Victims of Domestic Violence Find a Safe Haven on Snapchat

Screenshot from SnapCounsellors YouTube video 
Domestic violence is a globally faced issue for men and women alike, but the group most at risk are unfortunately vulnerable teenage girls. Our beloved Snapchat app is setting out to change this as of March the 8th. With it's 10 second max. screen time and self-destructing history, it's become a prime way for teens to reach out to counselors about the violence they face without the risk of being caught and further injured or abused; all thanks to Rajshekar Patil, Avani Parekh and Nida Sherrif.

It's a known fact that teenagers and young adults of the 21st century are often permanently attached to their phones and various forms of social media, broadcasting their relationships for their audience to see. However, it's an old but scary saying; you never know what goes on behind a closed door, or rather a locked screen. A quarter of 13-18 year old girls report experiencing physical abuse in their own intimate partner relationships, and one third experience sexual abuse in the UK and Wales alone. Another heart wrenching statistic shows that on average, a woman/girl is assaulted 35 times before her first call to the police.

The issue of domestic violence in India, which is where this beautiful idea was originally launched, is both notorious yet an anomaly. It's widely known that women in India face domestic violence on a grand scale, but because of the different social norms and values, it's a bit of a tricky one as many women don't report the incidents as they are under the impression that abuse is something to simply face. The new generation however are wising up and being educated on the appalling nature of it, causing them to speak out and not tolerate it any longer.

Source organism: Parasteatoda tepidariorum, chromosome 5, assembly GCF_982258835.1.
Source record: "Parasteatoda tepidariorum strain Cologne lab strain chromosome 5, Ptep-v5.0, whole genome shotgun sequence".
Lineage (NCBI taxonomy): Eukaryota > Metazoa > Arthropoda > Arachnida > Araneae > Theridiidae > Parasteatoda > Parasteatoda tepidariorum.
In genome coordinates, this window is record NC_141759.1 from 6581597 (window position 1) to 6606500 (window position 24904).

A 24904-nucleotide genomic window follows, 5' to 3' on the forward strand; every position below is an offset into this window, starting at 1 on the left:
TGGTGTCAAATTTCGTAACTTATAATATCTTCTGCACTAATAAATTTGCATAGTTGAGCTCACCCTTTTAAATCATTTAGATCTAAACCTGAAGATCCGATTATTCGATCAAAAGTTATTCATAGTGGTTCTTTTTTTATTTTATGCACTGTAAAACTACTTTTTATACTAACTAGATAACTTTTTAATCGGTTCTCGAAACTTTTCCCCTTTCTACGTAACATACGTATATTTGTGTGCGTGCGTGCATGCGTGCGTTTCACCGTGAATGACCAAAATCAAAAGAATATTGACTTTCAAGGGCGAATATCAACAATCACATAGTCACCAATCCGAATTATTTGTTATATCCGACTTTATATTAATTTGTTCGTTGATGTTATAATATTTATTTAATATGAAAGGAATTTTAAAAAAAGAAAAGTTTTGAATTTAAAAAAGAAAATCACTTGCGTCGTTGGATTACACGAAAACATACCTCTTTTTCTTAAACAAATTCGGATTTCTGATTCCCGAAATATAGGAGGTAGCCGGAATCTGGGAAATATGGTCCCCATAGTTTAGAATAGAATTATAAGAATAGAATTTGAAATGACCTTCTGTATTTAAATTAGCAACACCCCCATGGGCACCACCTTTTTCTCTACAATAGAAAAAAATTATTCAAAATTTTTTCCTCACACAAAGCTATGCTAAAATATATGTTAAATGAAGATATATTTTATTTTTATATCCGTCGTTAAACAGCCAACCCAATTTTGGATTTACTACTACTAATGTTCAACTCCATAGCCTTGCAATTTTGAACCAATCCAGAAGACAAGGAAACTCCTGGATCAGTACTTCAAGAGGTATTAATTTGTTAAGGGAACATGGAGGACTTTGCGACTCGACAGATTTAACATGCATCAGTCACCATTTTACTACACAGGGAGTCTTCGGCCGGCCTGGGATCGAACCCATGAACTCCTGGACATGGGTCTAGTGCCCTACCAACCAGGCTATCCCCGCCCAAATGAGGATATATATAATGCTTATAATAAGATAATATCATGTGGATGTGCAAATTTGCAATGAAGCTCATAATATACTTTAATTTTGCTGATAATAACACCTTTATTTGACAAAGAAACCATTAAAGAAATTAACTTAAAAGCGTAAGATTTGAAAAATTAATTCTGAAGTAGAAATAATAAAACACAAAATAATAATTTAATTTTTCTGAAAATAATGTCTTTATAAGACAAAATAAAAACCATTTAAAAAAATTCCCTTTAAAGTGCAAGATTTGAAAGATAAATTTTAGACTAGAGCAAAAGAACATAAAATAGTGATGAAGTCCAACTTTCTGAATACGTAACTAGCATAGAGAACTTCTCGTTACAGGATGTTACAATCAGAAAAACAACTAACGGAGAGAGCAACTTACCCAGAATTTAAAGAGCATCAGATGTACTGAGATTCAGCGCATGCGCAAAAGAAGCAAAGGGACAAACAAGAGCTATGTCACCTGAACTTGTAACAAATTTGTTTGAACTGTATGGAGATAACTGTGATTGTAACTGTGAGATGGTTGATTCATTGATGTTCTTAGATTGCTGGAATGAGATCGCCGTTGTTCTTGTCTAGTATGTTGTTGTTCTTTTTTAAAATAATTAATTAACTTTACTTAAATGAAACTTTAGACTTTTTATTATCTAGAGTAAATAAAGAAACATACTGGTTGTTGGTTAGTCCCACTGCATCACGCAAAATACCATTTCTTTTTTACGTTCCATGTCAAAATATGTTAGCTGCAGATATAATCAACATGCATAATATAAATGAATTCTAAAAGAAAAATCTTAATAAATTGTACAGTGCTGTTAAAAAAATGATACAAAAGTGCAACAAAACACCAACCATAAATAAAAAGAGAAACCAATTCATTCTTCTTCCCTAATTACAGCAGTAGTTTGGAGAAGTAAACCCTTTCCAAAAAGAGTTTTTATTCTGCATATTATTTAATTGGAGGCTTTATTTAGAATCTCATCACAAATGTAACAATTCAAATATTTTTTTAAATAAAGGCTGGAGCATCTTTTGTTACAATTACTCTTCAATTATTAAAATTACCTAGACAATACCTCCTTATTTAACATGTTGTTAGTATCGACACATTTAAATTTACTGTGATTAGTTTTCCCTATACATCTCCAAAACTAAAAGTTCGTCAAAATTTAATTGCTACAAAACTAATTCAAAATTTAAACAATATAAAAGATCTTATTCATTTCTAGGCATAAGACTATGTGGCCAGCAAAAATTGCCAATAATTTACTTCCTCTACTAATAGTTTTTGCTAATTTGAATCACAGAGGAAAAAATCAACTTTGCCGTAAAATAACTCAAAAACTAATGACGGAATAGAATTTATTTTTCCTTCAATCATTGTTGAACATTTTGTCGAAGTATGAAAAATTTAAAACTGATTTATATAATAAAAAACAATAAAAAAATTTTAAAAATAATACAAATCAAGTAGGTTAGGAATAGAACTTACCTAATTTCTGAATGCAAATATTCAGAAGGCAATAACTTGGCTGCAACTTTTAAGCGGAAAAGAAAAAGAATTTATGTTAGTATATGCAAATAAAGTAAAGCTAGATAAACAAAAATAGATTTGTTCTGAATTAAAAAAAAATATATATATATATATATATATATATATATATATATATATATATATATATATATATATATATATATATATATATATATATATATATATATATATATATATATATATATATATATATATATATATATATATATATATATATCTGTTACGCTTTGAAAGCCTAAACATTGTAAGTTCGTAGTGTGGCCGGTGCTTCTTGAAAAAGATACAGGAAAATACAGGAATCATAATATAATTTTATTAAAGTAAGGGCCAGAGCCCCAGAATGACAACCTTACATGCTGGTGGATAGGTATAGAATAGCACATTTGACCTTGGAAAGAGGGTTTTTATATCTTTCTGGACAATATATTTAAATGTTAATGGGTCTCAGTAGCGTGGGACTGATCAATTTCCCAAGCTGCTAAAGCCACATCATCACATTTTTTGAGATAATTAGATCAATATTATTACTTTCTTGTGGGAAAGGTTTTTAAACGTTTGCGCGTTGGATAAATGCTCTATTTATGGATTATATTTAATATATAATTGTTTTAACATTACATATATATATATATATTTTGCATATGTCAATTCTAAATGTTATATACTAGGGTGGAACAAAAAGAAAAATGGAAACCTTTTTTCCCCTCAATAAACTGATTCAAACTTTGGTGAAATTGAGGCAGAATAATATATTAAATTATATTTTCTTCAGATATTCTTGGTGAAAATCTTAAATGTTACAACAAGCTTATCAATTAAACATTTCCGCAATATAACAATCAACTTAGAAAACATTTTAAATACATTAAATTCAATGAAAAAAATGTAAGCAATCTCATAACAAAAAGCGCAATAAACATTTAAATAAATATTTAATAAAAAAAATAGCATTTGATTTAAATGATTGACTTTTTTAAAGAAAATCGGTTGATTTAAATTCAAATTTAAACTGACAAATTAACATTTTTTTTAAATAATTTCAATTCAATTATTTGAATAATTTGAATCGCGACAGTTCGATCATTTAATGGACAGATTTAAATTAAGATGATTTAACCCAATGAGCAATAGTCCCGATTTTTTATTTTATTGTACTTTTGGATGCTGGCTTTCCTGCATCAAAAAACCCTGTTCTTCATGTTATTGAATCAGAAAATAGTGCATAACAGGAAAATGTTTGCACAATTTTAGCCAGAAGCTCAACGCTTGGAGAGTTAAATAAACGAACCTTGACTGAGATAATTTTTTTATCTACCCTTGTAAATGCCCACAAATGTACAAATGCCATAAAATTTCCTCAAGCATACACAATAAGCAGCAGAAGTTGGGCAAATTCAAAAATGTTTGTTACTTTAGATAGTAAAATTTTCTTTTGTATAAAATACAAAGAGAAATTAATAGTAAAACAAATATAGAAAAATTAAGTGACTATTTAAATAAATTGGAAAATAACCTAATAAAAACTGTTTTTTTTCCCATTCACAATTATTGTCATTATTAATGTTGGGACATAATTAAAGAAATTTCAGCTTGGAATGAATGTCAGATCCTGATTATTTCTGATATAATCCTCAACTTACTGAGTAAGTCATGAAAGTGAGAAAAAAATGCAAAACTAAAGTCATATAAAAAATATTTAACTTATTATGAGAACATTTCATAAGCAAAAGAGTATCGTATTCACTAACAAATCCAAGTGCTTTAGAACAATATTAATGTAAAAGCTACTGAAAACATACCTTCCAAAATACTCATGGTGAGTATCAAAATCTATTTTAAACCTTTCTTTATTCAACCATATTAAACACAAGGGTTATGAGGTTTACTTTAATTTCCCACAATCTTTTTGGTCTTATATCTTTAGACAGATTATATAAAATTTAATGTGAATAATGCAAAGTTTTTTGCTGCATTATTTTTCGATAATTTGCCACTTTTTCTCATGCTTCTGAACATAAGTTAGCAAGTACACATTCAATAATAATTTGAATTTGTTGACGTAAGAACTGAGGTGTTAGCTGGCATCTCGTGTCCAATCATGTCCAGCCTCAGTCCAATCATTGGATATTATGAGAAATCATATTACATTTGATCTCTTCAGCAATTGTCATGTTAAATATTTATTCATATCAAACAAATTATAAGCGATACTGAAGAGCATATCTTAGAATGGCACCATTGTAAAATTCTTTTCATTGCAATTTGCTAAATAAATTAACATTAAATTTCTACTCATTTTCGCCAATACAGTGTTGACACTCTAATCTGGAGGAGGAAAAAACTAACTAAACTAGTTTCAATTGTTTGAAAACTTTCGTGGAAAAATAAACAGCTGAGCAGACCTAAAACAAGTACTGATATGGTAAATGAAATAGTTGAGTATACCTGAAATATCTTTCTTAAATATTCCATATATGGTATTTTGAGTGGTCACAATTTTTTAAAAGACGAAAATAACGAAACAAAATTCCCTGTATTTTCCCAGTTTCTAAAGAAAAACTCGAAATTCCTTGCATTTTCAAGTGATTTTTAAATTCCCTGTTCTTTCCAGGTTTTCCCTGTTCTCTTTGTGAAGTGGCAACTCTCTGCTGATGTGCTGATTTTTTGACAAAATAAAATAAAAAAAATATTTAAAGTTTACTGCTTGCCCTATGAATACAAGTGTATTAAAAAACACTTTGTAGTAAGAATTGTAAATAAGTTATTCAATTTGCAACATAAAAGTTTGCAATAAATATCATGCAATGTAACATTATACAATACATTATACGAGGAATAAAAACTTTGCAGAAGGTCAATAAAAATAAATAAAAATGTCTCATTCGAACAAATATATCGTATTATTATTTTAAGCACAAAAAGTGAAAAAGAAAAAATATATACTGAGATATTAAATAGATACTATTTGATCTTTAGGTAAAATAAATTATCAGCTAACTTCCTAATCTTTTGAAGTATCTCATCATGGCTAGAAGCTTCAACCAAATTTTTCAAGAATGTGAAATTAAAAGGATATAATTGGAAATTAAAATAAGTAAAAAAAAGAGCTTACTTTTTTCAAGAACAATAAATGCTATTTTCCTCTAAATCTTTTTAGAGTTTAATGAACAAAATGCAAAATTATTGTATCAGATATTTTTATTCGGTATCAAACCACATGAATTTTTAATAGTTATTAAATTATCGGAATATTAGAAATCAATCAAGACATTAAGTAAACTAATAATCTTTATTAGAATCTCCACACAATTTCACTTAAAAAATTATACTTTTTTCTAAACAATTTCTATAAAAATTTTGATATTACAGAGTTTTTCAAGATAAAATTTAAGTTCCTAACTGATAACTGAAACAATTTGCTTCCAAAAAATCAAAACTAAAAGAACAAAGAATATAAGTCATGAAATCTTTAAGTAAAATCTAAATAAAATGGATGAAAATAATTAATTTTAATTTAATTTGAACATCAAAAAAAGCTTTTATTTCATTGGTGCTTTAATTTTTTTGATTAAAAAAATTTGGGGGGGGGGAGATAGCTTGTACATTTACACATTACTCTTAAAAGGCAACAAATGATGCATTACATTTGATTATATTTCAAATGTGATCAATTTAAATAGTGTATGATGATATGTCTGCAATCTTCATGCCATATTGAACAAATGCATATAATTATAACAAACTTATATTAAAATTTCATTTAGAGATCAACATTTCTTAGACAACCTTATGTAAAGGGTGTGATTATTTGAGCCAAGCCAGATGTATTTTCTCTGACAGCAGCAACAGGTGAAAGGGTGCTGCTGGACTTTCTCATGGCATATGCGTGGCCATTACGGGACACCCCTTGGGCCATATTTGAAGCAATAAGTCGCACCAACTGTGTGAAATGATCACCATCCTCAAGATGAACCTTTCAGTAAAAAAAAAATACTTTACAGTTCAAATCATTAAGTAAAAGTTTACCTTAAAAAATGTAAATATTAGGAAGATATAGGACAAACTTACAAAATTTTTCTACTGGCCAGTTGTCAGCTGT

Many who face abuse feel the obligation to paint their relationship on social media as picture perfect, perhaps through pressure from their abuser or more likely, they feel ashamed and don't want the outside world to realize what's happening to them. The abuser makes them feel like they are the weak ones who should be embarrassed by what they are allowing to happen to them, but the silence only allows the violence to continue. If you're reading this and this hits a nerve, I really just want you to know that it's not nor has it ever been your fault. You don't or didn't deserve any of the pain they caused you or the fear they instilled in you. 

All the teens have to do is add Lovedoctordotin to their account and send a snap with either a message or if the incident has just occurred, a picture of the aftermath. Teens can feel safe in the knowledge that they are speaking to trained counsellors and that this means of communication utilises complete privacy and safety, as previously mentioned there will be no lingering history if they decide to speak out, allowing them a little haven to speak freely. The Lovedoctordotin account also sends stories with cute but informative images such as, "harsh words can hurt as much as a harsh fist", as well as examples and questions regarding what domestic abuse looks like, accompanied by the warning, "If you answered yes to any of these questions, you may be in an abusive relationship".
Fantastically, they have also created a guide with information regarding all forms of abuse, specific to difference scenario's faced by girls in India.

Snapchat users watch an apparent 7 million videos on the app every day, so it's a no brainer that it's an amazing resource that will no doubt give thousands of teens the support they need and deserve.
You can watch their video below, which aims to shine a light on the trauma experienced by these individuals and demonstrate how the Snapchat service could be used to help.

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